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Having had such a nice reaction to my article on cutting settings with the Yora Laser Modules, I thought I’d resurrect and complete something I’d started writing a few months ago on burn settings.
If you want to cut to the chase and just read the list, it’s at the end. But, believe me, you will have missed the most important bits. Stick with it and you will learn something that will prove useful, I promise.
One of the things I like best about my Yora CNC Laser Engraving Machine 6550 is that I can use it on so many different materials. From wood to slate, glass to anodized aluminium, paper to acrylic, nothing in my house is safe these days. And like everyone else, I wish there was a list of settings I could find that would give me the exact details of what speed and power I need to use with all the different materials I can lay my hands on to produce that perfect finish – if anyone does find this elusive list, please, please, please let me know, it would save me a fortune in wasted materials.
But, until someone finds this list for me and believe me, I have scoured the internet looking for it, until then, I will have to stick to figuring it out each time and there are a few considerations that need taking into account as well. Every piece of wood is going to have its own variances, so even if it looks exactly the same as another piece, it may react to the laser slightly differently. Each type of timber will have a response all of its own, softwoods and hardwoods react differently too, it’s as if everything is conspiring to make the process difficult intentionally.
You want to know how your material will react when you start to laser it, before you start on any major project. Choosing images is another whole area that also requires a deeper understanding. So to begin, we just want to know what the material’s possibilities and/or limitations are.
I will be honest and admit that I spent a couple of months just jumping in and starting up the laser and “winging it”, start with low power and turning it up, or running fast and slowing down. It’s all been a bit hit and miss to get the effect I wanted in the end. But, it has worked in the main, as you can see below, although it’s a good job we have a log burner at home so wood is never wasted. It’s often just a bit charred in places before it gets properly burned.
I have now come to the conclusion that I will make my own list and keep proper records of what works and what doesn’t – yes it’s a great idea and I tell everyone to do that, but now I have a proper plan of how I will achieve this in a methodical manner and with my newly acquired index card system I will definitely do it.
This method will work for each of the laser diodes available from YoraHome, whether you have the 3W, 5.5W or the 15W, or even the CO2 lasers with one of the big beasts (Yora 40W, 50W or 60W).
Each material I try out now, I’m going to do a grid and check how it responds to varying Power & Speed settings. I’m going to use an extremely basic grid as below. Being a LaserGRBL fan, I’ll be using that, but you could use the same type of grid in whatever software you choose to use. And I’ve done it in percentages so that anyone can use it with % power of their laser, (also as power is 0 to 2 in LaserGRBL settings, 2 = 100%, 1.5 = 75% and so on).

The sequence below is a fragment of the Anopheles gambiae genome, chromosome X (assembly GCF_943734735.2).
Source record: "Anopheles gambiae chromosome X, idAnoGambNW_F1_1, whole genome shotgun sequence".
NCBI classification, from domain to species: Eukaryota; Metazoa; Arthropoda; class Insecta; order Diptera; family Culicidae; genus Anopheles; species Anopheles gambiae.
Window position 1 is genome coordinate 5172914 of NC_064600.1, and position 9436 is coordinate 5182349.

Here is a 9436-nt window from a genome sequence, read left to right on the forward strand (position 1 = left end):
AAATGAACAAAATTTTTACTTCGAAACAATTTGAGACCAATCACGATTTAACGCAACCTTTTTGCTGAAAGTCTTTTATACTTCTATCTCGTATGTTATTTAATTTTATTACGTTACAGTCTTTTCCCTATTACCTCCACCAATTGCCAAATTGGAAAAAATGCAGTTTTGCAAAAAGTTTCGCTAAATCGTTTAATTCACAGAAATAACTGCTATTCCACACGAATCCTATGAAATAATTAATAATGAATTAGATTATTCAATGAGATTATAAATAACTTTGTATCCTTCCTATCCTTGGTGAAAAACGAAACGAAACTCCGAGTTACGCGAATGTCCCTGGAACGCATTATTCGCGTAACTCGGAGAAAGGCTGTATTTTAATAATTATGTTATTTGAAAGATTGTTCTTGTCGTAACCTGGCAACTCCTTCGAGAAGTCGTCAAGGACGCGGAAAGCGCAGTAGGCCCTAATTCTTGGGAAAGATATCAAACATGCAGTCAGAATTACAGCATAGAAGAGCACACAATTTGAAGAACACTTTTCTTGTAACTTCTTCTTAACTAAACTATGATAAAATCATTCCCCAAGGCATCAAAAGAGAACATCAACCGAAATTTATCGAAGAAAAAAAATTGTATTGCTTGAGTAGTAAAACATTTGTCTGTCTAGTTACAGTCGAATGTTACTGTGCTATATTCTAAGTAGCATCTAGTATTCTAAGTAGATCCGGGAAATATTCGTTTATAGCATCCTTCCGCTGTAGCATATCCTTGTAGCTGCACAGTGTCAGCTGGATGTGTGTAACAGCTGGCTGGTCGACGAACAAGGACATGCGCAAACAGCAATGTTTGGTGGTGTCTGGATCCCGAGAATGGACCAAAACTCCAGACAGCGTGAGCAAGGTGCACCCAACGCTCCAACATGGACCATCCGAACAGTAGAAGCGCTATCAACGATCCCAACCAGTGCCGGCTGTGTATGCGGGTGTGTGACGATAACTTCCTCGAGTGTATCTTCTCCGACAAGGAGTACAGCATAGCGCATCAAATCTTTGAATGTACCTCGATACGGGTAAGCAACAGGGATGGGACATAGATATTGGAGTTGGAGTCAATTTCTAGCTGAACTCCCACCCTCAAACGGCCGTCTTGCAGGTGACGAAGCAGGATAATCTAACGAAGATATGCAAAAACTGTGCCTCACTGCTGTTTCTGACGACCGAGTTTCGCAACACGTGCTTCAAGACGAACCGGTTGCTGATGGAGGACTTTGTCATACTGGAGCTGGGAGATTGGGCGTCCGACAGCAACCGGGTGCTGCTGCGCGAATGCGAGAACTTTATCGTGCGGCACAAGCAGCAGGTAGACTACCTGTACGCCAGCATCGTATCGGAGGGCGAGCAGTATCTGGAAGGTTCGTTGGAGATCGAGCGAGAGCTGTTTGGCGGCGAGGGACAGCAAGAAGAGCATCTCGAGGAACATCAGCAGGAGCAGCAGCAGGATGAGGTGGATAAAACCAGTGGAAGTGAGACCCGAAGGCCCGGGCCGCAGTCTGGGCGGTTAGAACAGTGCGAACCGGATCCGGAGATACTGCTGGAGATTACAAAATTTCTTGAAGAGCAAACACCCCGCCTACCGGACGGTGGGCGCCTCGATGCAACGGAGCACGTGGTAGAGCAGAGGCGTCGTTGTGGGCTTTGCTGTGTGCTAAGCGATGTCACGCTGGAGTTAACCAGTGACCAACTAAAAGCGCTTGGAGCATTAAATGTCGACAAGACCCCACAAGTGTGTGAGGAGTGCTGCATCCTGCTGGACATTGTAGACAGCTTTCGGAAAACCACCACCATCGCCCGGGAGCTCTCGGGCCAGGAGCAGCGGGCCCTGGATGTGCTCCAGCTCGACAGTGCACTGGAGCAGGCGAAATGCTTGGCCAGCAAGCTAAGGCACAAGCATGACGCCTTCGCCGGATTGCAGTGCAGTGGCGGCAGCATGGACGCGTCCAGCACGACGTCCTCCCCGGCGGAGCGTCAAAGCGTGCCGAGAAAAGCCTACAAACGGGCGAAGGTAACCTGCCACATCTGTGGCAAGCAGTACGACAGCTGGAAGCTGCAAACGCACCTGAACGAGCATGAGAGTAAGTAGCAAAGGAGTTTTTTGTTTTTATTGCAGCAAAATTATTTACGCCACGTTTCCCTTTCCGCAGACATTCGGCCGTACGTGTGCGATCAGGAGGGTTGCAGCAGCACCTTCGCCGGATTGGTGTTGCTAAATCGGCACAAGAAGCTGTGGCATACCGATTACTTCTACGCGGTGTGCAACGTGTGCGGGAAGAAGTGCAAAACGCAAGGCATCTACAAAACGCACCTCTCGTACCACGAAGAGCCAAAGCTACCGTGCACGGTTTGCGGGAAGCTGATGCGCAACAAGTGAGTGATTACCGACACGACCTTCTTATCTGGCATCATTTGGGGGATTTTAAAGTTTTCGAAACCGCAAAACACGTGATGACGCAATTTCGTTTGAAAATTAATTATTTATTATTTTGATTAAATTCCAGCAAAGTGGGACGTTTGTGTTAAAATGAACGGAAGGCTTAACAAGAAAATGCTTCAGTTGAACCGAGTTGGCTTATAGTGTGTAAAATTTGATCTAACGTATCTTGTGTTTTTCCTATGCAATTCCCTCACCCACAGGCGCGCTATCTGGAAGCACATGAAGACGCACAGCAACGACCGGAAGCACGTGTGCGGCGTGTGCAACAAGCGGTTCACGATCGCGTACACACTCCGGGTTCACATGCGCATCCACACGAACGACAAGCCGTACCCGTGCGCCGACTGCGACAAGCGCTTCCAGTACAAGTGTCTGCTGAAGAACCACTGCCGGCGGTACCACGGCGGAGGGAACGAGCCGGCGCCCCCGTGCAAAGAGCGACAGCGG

You can use the grid above as the basis to do your own tests (it is a PNG):
PLEASE NOTE: Think about the material you’re about to burn. Is it likely to catch fire, such as paper? If so, don’t use full power on it and definitely do not use full power at a slow speed unless you’re going to sit with a fire extinguisher in your hands.
I know this is starting to get tedious, so I’ll just show a chart with the rest of the numbers in:
This was the result:
The grid shows very graphically that high power and slow speed will burn dark and deep, high power and high speed not so much – you have to think that the laser moving quickly has less time to burn an area before it moves on (high speed with low power didn’t even mark & I tried it 3 times to be sure).
So, for MDF I can now pick what effect will work best for my project. It depends on personal choice as to whether you prefer the black-ish burn or more of the brown-ish. If you want a sepia type finish, go for one of the brown settings, if its black for you (& me), go with the black.
Now, even I am a bit bored by all of this, it’s not exactly rock n roll, but it will make the next MDF project I start much better and much less likely to end up as firewood.
From now on, I just need to repeat the grid each time I go to try a new material. If I’m going to be using an expensive material, I might extend the grid to include more options, perhaps 10% increments, or try it with varying my S-Max values. There are lots of little tweaks that can be made.
OK, you’ve earned it, if you’ve made it this far, here is my very basic burn settings list. Again, no promises, but these work for me and my machine. Using these settings on a 15W laser, depending on what I’m trying to engrave, I start with:
These YoraHome Laser Engraving machines have so much to offer and allow such creativity, it’s a shame there aren’t more hours in the day to try out more stuff.
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